The future of medical cannabis: regulation, capital raising, and investments – Health Europa

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Hill Dickinson Senior Associate Rohit Fogla explores the UK’s regulatory landscape concerning cannabis finance.

As policy on cannabis in the UK and Europe continues to evolve, Rohit Fogla, Senior Associate at Hill Dickinson LLP, outlines the current regulatory regime for medical cannabis, capital raising and investment options for enterprises and investors operating in this sector.

Medical cannabis in the UK

In November 2018, the UK government changed the law to make it possible for ‘cannabis-based products for medicinal use in humans’ (CBPMs) to be ordered and prescribed by specialist practitioners without a controlled drugs licence. At the time, it was thought this might be the gateway to further liberalisation of the restrictions on cannabis in the UK, which would foster the development of a UK medical cannabis industry.

However, due to restrictions put in place around the reforms that were introduced, only a very small number of patients with a limited range of conditions have been able to access treatment within the NHS, meaning that medical cannabis remains inaccessible for many of the patients in need.

One of the main barriers to access has been doctors’ inability or unwillingness to prescribe medicinal cannabis. This is partly due to the lack of education around cannabis available to doctors, but also due to the responsibility placed on doctors who elect to pursue this form of treatment. This has meant that those people that cannot access medical cannabis on the NHS or privately, which some estimates suggest run to the millions, are forced to purchase cannabis on the black market.

The current National Institute for Health and Care Excellence (NICE) guidelines recommend only three prescribed cannabis-based drugs – Epidyolex, Nabilone and Sativex – for the treatment of four main conditions: chemotherapy-induced nausea and vomiting, spasticity of adults with multiple sclerosis (MS), and two severe treatment-resistant forms of epilepsy. While welcomed as a move in the right direction, these guidelines have been criticised by patients, campaigners, and some doctors as too limiting. Reform is being pushed and many believe that further education for physicians could be a key part of this.

One such example is a first legal challenge in August 2020 to the NICE guidelines on prescribing cannabis on the NHS by the parents of a three-year-old boy with severe epilepsy: the parents’ legal team argued that NICE did not have an adequate consultation when producing the guidelines, and that it failed to take into account relevant evidence, including that compiled when medical cannabis was legalised. A victory for the family could make the current guidance unlawful.

Investments in cannabis companies in the UK and overseas

The UK has seen a handful of companies listing on its public markets with cannabis as their core business. This includes World High Life (WHL), Ananda Developments, Greencare Capital plc (Greencare) and Sativa Group plc (Sativa). These companies are carrying out activities which are legal in the UK (provided appropriate licences are obtained), and therefore there is no bar to investing in them. The same applies, of course, to companies selling CBD products (provided these comply with UK law).

Difficulties can arise when UK investors seek to invest in a company that operates outside of the UK. Section 20 of Misuse of Drugs Act 1971 creates an offence for anyone who ‘assists in or induces the commission in any place outside the United Kingdom of an offence punishable under the provisions of a corresponding law in force in that place’. In addition, the income generated from the investment in overseas company could bring anti-money laundering legislation into play, pursuant to the provisions of the Proceeds of Crime Act 2002 (POCA).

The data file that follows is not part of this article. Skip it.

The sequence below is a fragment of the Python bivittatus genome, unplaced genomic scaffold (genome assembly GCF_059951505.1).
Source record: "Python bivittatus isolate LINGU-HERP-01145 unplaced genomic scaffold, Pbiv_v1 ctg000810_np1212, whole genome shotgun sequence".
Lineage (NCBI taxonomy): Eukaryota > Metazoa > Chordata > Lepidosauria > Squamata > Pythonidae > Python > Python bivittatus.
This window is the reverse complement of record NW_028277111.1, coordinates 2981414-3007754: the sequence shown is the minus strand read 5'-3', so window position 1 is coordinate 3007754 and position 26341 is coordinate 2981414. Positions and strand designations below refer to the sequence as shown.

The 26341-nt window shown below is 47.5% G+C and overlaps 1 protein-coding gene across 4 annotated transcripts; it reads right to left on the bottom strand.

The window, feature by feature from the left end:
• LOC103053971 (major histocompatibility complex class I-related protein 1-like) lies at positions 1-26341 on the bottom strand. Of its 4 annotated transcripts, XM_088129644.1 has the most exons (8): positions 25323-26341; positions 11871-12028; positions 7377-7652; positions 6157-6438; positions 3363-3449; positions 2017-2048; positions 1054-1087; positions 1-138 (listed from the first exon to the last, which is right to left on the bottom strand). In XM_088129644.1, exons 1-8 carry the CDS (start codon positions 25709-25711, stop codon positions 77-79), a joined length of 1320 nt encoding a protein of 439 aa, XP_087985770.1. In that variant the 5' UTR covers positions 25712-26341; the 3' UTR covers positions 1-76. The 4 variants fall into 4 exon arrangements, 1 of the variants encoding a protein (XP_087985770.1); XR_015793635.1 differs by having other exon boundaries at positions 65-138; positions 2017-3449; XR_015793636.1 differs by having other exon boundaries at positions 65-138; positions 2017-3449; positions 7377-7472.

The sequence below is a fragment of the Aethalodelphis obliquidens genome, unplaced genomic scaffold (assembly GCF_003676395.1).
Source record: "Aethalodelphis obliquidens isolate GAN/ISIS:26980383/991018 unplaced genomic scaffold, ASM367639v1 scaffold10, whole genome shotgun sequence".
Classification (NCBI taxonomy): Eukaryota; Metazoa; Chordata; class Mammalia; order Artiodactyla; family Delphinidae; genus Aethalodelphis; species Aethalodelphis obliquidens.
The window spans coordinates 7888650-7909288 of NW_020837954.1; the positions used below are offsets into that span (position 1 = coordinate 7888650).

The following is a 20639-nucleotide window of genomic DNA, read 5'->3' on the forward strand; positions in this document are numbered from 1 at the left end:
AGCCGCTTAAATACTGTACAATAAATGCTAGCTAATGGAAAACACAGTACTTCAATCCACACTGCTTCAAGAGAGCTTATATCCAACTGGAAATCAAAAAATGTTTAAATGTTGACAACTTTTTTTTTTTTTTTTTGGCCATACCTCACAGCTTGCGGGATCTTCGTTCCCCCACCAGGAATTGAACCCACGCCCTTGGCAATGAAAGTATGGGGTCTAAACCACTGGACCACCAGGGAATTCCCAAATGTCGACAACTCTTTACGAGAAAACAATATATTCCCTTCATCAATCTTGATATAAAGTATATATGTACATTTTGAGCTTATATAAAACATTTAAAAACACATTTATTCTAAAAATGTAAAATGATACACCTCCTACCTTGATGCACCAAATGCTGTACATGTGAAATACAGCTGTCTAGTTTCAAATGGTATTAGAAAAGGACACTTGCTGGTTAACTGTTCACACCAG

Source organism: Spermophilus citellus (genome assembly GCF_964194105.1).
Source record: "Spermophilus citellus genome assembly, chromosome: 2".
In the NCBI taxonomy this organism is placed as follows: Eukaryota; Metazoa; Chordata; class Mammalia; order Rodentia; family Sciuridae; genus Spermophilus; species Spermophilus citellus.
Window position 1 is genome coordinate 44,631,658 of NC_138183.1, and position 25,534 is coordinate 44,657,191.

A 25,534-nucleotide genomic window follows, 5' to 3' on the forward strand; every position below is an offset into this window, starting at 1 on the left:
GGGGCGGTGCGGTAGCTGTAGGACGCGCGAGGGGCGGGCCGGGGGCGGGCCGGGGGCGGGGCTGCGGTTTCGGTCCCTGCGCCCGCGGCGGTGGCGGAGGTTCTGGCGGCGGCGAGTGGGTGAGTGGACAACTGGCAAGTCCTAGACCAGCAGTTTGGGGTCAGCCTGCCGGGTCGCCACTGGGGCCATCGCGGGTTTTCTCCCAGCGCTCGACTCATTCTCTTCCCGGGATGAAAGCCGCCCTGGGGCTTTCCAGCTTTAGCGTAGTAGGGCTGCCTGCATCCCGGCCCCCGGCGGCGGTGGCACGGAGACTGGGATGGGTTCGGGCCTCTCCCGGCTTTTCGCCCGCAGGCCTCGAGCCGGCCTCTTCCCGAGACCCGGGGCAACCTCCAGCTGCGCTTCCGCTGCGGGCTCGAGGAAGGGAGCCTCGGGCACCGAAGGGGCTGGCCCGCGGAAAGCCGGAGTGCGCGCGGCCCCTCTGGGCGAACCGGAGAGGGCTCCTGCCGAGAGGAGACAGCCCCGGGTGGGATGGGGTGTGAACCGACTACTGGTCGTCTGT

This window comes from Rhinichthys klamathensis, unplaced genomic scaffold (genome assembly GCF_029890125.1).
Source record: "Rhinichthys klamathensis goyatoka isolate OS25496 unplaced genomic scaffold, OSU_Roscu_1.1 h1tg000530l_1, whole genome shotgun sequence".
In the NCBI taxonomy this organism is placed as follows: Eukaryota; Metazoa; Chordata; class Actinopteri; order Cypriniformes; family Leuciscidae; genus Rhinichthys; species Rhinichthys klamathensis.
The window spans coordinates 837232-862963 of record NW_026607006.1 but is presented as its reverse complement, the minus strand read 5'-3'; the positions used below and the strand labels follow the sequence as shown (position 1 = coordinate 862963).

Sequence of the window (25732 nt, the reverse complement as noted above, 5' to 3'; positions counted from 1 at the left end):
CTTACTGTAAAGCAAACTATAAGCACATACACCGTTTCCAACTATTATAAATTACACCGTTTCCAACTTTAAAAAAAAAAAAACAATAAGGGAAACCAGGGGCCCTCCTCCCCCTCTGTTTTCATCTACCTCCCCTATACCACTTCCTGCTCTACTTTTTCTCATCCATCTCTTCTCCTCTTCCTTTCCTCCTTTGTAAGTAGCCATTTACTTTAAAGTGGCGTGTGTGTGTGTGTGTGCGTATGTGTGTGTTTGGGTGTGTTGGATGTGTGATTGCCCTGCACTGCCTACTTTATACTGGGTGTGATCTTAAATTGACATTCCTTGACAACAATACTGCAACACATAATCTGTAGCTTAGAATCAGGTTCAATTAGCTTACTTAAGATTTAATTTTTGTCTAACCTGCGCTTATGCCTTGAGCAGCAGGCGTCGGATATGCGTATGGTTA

There are a number of offences under POCA, including:

  • concealing, converting or transferring criminal property
  • entering into or becoming involved in an arrangement to launder
  • using, acquiring or possessing criminal property

It is possible that UK investors would be legally permitted to invest in a company based overseas if producing cannabis for medicinal use is legal under the laws of the overseas company and said company is a signatory to the UN Narcotic Convention. In addition, the income generated will not fall within the ambit of POCA if the overseas company carries out all of its medical cannabis-related activities under local licences and in full compliance with its legal regulations. However, there are risks involved in such investments and a review should be conducted on a case-to-case basis. Legal advice should be sought, as it is not significantly tested in UK courts.

Companies’ options for capital raising taking the form of debt or equity

Medical cannabis companies may be able to raise capital through a mixture of sources. However, like most companies, these will boil down to two main options (or a mixture of the two):

  • to borrow money (debt)
  • to issue shares (equity)

A variety of factors will determine the choice, but a key issue is likely to be the comparative cost of debt and equity. A challenge for these companies, though, is identifying who can offer them finance and what they can offer. Another complexity is the regulatory landscape, which can prove challenging to understand and navigate for traditional investors. In addition, it could be difficult to raise debt finance in the absence of the company providing appropriate security to the lender or not having a secured line of revenue stream.

We have experienced that a number of our clients in this sector had finance available in 2019 but now, even pre-COVID, the options available have become more limited. This could be because of increased competition, but it is likely to be linked to the lack of ‘Exit’ events, with companies not managing to list on more established exchanges and a reduced amount of North American investment in the sector in Europe.

Companies’ options with respect to equity platforms – IPO domestically or target overseas